A lot of biodiesel, like the soybean example, comes from food crops. Less wealthy countries, particularly in South America and Southeast Asia, see a new source of revenue to balance trade deficits and therefore create the incentives to grow crops for biofuel instead of food. This pushes up food prices and results in food shortages in countries where, for many families, buying food is the biggest household expenditure. When food becomes unaffordable, social unrest and instability soon follow.
Growing crops like soybeans for biodiesel demands abundant water and large amounts of fertilizer and pesticides. Fertilizer production is energy-intensive, requiring the chemical fixing of nitrogen into ammonium nitrate under extreme heat and pressure. Excess fertilizer and pesticides enter water bodies, polluting groundwater and rivers all the way to the sea.
When agricultural land that produced food is commandeered for biodiesel crops, the demand for both food and biofuel causes undeveloped land to be opened up for agriculture. In other words, forests that play a major role in sequestering large amounts of carbon are cleared. Philip Fearnside, a researcher at the National Institute for Research in the Amazon in Manaus, Brazil, is quoted as saying, “Soybean farms cause some forest clearing directly. But they have a much greater impact on deforestation by consuming cleared land, savanna, and transitional forests, thereby pushing ranchers and slash-and-burn farmers ever deeper into the forest frontier.”
Palm oil is a food commodity that is easy to produce and convert to biodiesel. About 50% of the palm oil imported into Europe alone is used for biofuel. Indonesia and other Southeast Asian countries have become a palm oil goldmine, resulting in mass destruction of forest for palm oil plantations. Between 2001 and 2016, two million hectares of forest were destroyed for palm oil plantations in Indonesia alone. And there is collateral damage, such as smallholders and indigenous people brutally forced off their land and the impending extinction of forest-dependent wildlife including the orangutan (fewer than 80,000 remaining), the Sumatran elephant (fewer than 3,000 remaining), the Bornean pygmy elephant (about 1,500 remaining), the Sumatran rhino, and the Sumatran tiger (fewer than 400 remaining.) The methods used to produce and transport palm oil consume large amounts of fossil fuel. And added to that, the practices of forest burning and the draining and burning of peat bogs in conversion to farmland have made Indonesia one of the world’s biggest emitters of GHGs.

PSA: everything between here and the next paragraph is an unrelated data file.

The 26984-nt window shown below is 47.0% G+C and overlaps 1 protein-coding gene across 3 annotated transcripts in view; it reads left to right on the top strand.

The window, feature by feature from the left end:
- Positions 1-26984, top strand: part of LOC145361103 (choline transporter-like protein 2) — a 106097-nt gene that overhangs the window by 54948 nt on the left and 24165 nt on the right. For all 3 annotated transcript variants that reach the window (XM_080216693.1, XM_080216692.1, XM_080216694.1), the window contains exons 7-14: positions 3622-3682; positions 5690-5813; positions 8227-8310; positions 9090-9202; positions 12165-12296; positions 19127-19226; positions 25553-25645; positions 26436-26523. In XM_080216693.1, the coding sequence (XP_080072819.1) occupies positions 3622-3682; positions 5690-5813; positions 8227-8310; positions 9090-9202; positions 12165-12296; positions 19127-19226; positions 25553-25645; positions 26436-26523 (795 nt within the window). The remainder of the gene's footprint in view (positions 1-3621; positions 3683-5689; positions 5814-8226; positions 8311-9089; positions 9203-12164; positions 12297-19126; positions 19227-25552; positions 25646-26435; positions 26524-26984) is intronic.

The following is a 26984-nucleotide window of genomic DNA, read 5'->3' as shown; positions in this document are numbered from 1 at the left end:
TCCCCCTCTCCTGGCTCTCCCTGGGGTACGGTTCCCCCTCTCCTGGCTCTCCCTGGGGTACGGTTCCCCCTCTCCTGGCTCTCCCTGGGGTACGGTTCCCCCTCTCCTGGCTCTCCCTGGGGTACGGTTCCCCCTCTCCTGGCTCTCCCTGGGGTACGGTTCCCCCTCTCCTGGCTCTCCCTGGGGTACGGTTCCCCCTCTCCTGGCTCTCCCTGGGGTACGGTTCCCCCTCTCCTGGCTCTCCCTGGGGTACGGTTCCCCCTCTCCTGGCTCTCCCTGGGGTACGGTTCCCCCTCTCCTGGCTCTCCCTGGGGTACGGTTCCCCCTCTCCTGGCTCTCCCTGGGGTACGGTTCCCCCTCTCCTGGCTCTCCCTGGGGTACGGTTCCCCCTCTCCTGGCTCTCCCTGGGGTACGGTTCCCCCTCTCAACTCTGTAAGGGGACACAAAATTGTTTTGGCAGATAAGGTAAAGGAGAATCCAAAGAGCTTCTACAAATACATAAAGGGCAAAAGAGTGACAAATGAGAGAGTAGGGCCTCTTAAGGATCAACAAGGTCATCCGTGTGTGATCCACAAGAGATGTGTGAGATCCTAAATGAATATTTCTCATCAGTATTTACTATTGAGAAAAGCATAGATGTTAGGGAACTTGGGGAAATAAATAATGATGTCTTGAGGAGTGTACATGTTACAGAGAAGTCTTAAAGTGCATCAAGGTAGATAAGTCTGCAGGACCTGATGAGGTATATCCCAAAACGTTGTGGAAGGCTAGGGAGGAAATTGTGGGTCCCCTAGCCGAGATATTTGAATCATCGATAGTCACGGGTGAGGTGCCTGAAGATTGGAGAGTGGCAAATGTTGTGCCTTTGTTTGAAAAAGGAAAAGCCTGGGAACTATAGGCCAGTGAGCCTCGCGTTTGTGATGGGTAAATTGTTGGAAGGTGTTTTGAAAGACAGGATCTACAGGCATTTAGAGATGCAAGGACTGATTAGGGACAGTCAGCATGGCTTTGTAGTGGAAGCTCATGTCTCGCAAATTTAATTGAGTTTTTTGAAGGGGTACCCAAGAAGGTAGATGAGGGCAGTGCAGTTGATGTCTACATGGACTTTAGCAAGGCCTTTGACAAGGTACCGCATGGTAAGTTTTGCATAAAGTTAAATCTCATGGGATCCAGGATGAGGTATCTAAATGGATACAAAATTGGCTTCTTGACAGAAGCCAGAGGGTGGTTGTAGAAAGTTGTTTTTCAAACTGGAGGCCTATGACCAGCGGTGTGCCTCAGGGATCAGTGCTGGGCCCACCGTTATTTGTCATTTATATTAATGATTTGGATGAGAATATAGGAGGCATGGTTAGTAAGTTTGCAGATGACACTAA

When its full life cycle is accounted for, it is estimated that palm oil biodiesel produces 2-3 times the GHG emissions of fossil fuel diesel.
Diesel Technology Forum is a marketing platform. But we should at least be alert when they stretch the truth in absurd ways, like calling a biodiesel truck “basically a solar truck” because a plant used photosynthesis to generate the fuel. So did the plants that eventually turned into fossil fuels millions of years ago.
To be fair, EVs are not a flawless solution either. They require rare materials often mined destructively in less wealthy countries with abusive governments. And their actual GHG emissions depend on how the electricity is generated. A true transition to a clean energy economy needs to include a great deal more solar generation, but above all, a huge decrease in the overall amount of energy that we use.
Sadly, many towns were sent the misleading biodiesel article because they use the VT-Local Roads Listserv. Todd Easton had good intentions, but he was not aware of the full picture.